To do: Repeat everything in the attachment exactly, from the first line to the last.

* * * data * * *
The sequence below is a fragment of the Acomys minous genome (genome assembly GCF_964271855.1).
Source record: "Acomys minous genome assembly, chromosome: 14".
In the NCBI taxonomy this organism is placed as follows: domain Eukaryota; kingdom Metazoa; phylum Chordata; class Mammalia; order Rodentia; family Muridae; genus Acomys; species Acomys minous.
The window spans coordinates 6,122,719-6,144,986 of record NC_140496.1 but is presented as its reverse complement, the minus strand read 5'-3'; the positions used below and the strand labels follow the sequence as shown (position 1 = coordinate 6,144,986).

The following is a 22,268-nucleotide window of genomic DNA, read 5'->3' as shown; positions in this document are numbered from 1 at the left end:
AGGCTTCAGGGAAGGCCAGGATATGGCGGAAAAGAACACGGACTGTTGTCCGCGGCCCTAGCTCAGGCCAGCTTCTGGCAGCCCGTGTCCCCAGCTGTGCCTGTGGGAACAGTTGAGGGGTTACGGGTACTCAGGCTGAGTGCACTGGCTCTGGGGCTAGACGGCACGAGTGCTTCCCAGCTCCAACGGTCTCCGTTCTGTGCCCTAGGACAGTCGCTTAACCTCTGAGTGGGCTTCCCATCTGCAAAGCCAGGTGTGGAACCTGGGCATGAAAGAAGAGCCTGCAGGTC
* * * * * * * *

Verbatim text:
The sequence below is a fragment of the Acomys minous genome (genome assembly GCF_964271855.1).
Source record: "Acomys minous genome assembly, chromosome: 14".
In the NCBI taxonomy this organism is placed as follows: domain Eukaryota; kingdom Metazoa; phylum Chordata; class Mammalia; order Rodentia; family Muridae; genus Acomys; species Acomys minous.
The window spans coordinates 6,122,719-6,144,986 of record NC_140496.1 but is presented as its reverse complement, the minus strand read 5'-3'; the positions used below and the strand labels follow the sequence as shown (position 1 = coordinate 6,144,986).

The following is a 22,268-nucleotide window of genomic DNA, read 5'->3' as shown; positions in this document are numbered from 1 at the left end:
AGGCTTCAGGGAAGGCCAGGATATGGCGGAAAAGAACACGGACTGTTGTCCGCGGCCCTAGCTCAGGCCAGCTTCTGGCAGCCCGTGTCCCCAGCTGTGCCTGTGGGAACAGTTGAGGGGTTACGGGTACTCAGGCTGAGTGCACTGGCTCTGGGGCTAGACGGCACGAGTGCTTCCCAGCTCCAACGGTCTCCGTTCTGTGCCCTAGGACAGTCGCTTAACCTCTGAGTGGGCTTCCCATCTGCAAAGCCAGGTGTGGAACCTGGGCATGAAAGAAGAGCCTGCAGGTC